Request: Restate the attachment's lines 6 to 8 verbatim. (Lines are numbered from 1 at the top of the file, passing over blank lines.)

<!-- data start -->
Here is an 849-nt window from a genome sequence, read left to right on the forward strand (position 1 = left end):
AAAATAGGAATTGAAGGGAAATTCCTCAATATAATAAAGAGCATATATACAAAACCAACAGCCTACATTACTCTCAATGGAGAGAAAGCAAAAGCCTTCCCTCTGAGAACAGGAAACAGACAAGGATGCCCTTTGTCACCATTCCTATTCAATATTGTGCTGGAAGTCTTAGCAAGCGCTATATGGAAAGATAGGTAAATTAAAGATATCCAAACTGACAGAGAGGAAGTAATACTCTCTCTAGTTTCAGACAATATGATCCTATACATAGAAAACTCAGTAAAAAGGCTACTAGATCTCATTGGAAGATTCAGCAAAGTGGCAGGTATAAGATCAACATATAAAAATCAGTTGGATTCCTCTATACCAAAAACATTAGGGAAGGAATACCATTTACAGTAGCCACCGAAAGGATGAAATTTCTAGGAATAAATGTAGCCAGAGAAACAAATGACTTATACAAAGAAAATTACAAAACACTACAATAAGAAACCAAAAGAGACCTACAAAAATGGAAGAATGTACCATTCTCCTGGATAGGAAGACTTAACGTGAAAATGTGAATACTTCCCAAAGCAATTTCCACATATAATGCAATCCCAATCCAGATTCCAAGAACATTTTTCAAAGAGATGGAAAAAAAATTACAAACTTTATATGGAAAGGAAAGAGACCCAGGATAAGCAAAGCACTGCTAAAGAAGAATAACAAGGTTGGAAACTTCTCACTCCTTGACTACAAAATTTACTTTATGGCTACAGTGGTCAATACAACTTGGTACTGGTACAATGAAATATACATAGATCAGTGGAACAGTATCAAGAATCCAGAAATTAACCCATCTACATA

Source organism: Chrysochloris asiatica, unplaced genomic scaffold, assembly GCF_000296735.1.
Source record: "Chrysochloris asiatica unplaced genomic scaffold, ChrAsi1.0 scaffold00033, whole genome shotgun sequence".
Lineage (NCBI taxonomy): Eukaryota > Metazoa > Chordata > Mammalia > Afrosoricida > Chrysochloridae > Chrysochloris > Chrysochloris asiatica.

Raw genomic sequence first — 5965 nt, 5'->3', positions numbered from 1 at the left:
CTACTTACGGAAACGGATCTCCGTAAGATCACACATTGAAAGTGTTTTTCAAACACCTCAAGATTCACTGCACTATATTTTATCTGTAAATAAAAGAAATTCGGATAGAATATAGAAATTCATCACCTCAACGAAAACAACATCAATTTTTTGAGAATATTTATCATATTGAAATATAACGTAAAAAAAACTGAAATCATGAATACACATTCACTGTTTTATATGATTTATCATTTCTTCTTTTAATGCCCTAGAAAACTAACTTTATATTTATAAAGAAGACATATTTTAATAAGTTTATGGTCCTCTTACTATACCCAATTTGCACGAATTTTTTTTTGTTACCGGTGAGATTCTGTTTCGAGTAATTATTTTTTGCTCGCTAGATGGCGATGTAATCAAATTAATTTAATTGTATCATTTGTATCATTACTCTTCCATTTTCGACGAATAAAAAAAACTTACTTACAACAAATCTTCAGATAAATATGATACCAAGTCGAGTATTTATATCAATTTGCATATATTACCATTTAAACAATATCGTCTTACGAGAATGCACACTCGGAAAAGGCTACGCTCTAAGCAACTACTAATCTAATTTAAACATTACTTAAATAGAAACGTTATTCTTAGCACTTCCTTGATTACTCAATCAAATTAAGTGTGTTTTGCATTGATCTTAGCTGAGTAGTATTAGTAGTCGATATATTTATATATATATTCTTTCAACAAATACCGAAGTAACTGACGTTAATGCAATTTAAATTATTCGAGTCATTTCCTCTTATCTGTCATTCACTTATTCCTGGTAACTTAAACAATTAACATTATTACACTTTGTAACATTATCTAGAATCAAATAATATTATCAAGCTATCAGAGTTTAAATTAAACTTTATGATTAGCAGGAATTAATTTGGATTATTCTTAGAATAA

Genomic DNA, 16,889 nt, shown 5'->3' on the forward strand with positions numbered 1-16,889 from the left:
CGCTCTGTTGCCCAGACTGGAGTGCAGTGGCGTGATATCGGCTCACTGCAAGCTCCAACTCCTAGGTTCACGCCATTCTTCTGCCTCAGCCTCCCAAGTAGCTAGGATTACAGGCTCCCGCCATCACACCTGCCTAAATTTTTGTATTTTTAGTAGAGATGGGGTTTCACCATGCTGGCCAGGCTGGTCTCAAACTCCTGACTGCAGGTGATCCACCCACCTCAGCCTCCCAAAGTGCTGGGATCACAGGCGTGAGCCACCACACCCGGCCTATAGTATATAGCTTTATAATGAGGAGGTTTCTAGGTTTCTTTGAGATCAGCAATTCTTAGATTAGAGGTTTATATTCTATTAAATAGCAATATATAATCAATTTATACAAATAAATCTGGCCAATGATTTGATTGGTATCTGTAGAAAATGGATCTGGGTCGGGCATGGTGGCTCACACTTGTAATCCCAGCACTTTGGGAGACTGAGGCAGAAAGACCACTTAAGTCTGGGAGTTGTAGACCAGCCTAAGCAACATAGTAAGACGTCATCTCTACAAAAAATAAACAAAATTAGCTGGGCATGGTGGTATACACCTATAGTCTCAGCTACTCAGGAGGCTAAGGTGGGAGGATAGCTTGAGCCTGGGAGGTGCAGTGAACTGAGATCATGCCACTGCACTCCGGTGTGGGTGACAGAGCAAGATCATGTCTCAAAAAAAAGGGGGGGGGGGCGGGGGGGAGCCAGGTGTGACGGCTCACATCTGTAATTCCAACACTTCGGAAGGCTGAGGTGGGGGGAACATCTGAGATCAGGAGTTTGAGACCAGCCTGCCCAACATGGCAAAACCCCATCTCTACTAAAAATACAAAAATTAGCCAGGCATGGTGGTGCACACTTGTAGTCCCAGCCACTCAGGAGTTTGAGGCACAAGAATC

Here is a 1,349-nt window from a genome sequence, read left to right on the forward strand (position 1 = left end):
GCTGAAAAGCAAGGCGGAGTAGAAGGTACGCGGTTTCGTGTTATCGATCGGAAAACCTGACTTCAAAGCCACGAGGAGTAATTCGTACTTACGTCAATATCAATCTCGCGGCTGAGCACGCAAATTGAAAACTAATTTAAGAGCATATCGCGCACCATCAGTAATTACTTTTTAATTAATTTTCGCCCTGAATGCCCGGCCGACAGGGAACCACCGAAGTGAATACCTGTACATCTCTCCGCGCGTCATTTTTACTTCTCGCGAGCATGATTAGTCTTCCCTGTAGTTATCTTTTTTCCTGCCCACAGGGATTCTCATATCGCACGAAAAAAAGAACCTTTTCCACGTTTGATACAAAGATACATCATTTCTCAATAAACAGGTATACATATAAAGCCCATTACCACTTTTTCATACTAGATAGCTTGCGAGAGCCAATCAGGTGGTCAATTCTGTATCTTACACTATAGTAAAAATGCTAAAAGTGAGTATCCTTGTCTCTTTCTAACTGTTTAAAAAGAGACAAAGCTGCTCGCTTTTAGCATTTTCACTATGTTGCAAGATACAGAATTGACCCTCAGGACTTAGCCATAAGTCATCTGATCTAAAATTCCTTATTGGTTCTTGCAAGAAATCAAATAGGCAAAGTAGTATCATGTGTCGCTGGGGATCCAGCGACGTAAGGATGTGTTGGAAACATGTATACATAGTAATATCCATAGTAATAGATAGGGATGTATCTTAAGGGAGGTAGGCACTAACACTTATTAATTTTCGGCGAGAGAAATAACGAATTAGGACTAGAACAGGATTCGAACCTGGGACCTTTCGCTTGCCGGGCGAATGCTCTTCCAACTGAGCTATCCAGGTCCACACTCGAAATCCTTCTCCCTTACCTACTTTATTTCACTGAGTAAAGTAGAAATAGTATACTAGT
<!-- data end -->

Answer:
Raw genomic sequence first — 5965 nt, 5'->3', positions numbered from 1 at the left:
CTACTTACGGAAACGGATCTCCGTAAGATCACACATTGAAAGTGTTTTTCAAACACCTCAAGATTCACTGCACTATATTTTATCTGTAAATAAAAGAAATTCGGATAGAATATAGAAATTCATCACCTCAACGAAAACAACATCAATTTTTTGAGAATATTTATCATATTGAAATATAACGTAAAAAAAACTGAAATCATGAATACACATTCACTGTTTTATATGATTTATCATTTCTTCTTTTAATGCCCTAGAAAACTAACTTTATATTTATAAAGAAGACATATTTTAATAAGTTTATGGTCCTCTTACTATACCCAATTTGCACGAATTTTTTTTTGTTACCGGTGAGATTCTGTTTCGAGTAATTATTTTTTGCTCGCTAGATGGCGATGTAATCAAATTAATTTAATTGTATCATTTGTATCATTACTCTTCCATTTTCGACGAATAAAAAAAACTTACTTACAACAAATCTTCAGATAAATATGATACCAAGTCGAGTATTTATATCAATTTGCATATATTACCATTTAAACAATATCGTCTTACGAGAATGCACACTCGGAAAAGGCTACGCTCTAAGCAACTACTAATCTAATTTAAACATTACTTAAATAGAAACGTTATTCTTAGCACTTCCTTGATTACTCAATCAAATTAAGTGTGTTTTGCATTGATCTTAGCTGAGTAGTATTAGTAGTCGATATATTTATATATATATTCTTTCAACAAATACCGAAGTAACTGACGTTAATGCAATTTAAATTATTCGAGTCATTTCCTCTTATCTGTCATTCACTTATTCCTGGTAACTTAAACAATTAACATTATTACACTTTGTAACATTATCTAGAATCAAATAATATTATCAAGCTATCAGAGTTTAAATTAAACTTTATGATTAGCAGGAATTAATTTGGATTATTCTTAGAATAA

Genomic DNA, 16,889 nt, shown 5'->3' on the forward strand with positions numbered 1-16,889 from the left: